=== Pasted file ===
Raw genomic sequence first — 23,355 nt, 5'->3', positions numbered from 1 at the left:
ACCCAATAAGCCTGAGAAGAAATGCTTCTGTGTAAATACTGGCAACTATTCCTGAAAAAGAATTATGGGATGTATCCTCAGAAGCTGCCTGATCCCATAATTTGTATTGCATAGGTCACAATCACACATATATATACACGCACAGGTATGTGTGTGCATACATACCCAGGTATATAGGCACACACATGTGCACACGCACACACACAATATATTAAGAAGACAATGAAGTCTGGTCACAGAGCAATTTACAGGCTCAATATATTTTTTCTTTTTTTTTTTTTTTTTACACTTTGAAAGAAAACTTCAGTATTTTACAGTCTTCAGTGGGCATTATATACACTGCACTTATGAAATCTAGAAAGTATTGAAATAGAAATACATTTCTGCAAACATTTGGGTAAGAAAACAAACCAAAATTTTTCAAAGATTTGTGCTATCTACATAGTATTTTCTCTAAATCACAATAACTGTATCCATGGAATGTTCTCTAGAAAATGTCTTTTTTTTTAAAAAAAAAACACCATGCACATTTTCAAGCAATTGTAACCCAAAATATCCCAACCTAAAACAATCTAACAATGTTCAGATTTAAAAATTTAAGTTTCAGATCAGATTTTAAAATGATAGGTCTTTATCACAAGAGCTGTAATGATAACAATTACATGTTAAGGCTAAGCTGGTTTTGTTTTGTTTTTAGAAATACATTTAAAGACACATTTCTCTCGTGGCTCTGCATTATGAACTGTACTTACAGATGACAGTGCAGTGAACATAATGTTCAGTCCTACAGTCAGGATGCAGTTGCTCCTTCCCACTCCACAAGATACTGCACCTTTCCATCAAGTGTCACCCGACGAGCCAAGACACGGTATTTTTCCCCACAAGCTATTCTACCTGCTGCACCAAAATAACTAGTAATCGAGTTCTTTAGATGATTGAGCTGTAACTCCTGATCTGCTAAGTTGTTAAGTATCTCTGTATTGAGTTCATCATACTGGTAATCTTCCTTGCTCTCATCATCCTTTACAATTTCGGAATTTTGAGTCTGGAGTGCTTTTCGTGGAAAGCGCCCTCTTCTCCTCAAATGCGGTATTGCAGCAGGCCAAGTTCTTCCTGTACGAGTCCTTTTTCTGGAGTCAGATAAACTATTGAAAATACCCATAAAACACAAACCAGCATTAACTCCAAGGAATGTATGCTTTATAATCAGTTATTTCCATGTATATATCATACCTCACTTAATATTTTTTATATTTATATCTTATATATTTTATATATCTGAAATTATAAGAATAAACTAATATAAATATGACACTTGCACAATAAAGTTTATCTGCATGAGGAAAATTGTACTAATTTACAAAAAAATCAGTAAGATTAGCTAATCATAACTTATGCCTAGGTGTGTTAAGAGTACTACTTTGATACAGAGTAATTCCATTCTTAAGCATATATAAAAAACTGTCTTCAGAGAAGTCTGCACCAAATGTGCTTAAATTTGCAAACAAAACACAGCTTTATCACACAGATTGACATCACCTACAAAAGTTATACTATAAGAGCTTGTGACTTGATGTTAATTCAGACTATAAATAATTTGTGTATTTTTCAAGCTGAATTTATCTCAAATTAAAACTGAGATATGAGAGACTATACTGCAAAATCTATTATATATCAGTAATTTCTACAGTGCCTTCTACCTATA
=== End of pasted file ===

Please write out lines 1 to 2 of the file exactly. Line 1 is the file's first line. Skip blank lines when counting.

Raw genomic sequence first — 23,355 nt, 5'->3', positions numbered from 1 at the left:
ACCCAATAAGCCTGAGAAGAAATGCTTCTGTGTAAATACTGGCAACTATTCCTGAAAAAGAATTATGGGATGTATCCTCAGAAGCTGCCTGATCCCATAATTTGTATTGCATAGGTCACAATCACACATATATATACACGCACAGGTATGTGTGTGCATACATACCCAGGTATATAGGCACACACATGTGCACACGCACACACACAATATATTAAGAAGACAATGAAGTCTGGTCACAGAGCAATTTACAGGCTCAATATATTTTTTCTTTTTTTTTTTTTTTTTACACTTTGAAAGAAAACTTCAGTATTTTACAGTCTTCAGTGGGCATTATATACACTGCACTTATGAAATCTAGAAAGTATTGAAATAGAAATACATTTCTGCAAACATTTGGGTAAGAAAACAAACCAAAATTTTTCAAAGATTTGTGCTATCTACATAGTATTTTCTCTAAATCACAATAACTGTATCCATGGAATGTTCTCTAGAAAATGTCTTTTTTTTTAAAAAAAAAACACCATGCACATTTTCAAGCAATTGTAACCCAAAATATCCCAACCTAAAACAATCTAACAATGTTCAGATTTAAAAATTTAAGTTTCAGATCAGATTTTAAAATGATAGGTCTTTATCACAAGAGCTGTAATGATAACAATTACATGTTAAGGCTAAGCTGGTTTTGTTTTGTTTTTAGAAATACATTTAAAGACACATTTCTCTCGTGGCTCTGCATTATGAACTGTACTTACAGATGACAGTGCAGTGAACATAATGTTCAGTCCTACAGTCAGGATGCAGTTGCTCCTTCCCACTCCACAAGATACTGCACCTTTCCATCAAGTGTCACCCGACGAGCCAAGACACGGTATTTTTCCCCACAAGCTATTCTACCTGCTGCACCAAAATAACTAGTAATCGAGTTCTTTAGATGATTGAGCTGTAACTCCTGATCTGCTAAGTTGTTAAGTATCTCTGTATTGAGTTCATCATACTGGTAATCTTCCTTGCTCTCATCATCCTTTACAATTTCGGAATTTTGAGTCTGGAGTGCTTTTCGTGGAAAGCGCCCTCTTCTCCTCAAATGCGGTATTGCAGCAGGCCAAGTTCTTCCTGTACGAGTCCTTTTTCTGGAGTCAGATAAACTATTGAAAATACCCATAAAACACAAACCAGCATTAACTCCAAGGAATGTATGCTTTATAATCAGTTATTTCCATGTATATATCATACCTCACTTAATATTTTTTATATTTATATCTTATATATTTTATATATCTGAAATTATAAGAATAAACTAATATAAATATGACACTTGCACAATAAAGTTTATCTGCATGAGGAAAATTGTACTAATTTACAAAAAAATCAGTAAGATTAGCTAATCATAACTTATGCCTAGGTGTGTTAAGAGTACTACTTTGATACAGAGTAATTCCATTCTTAAGCATATATAAAAAACTGTCTTCAGAGAAGTCTGCACCAAATGTGCTTAAATTTGCAAACAAAACACAGCTTTATCACACAGATTGACATCACCTACAAAAGTTATACTATAAGAGCTTGTGACTTGATGTTAATTCAGACTATAAATAATTTGTGTATTTTTCAAGCTGAATTTATCTCAAATTAAAACTGAGATATGAGAGACTATACTGCAAAATCTATTATATATCAGTAATTTCTACAGTGCCTTCTACCTATA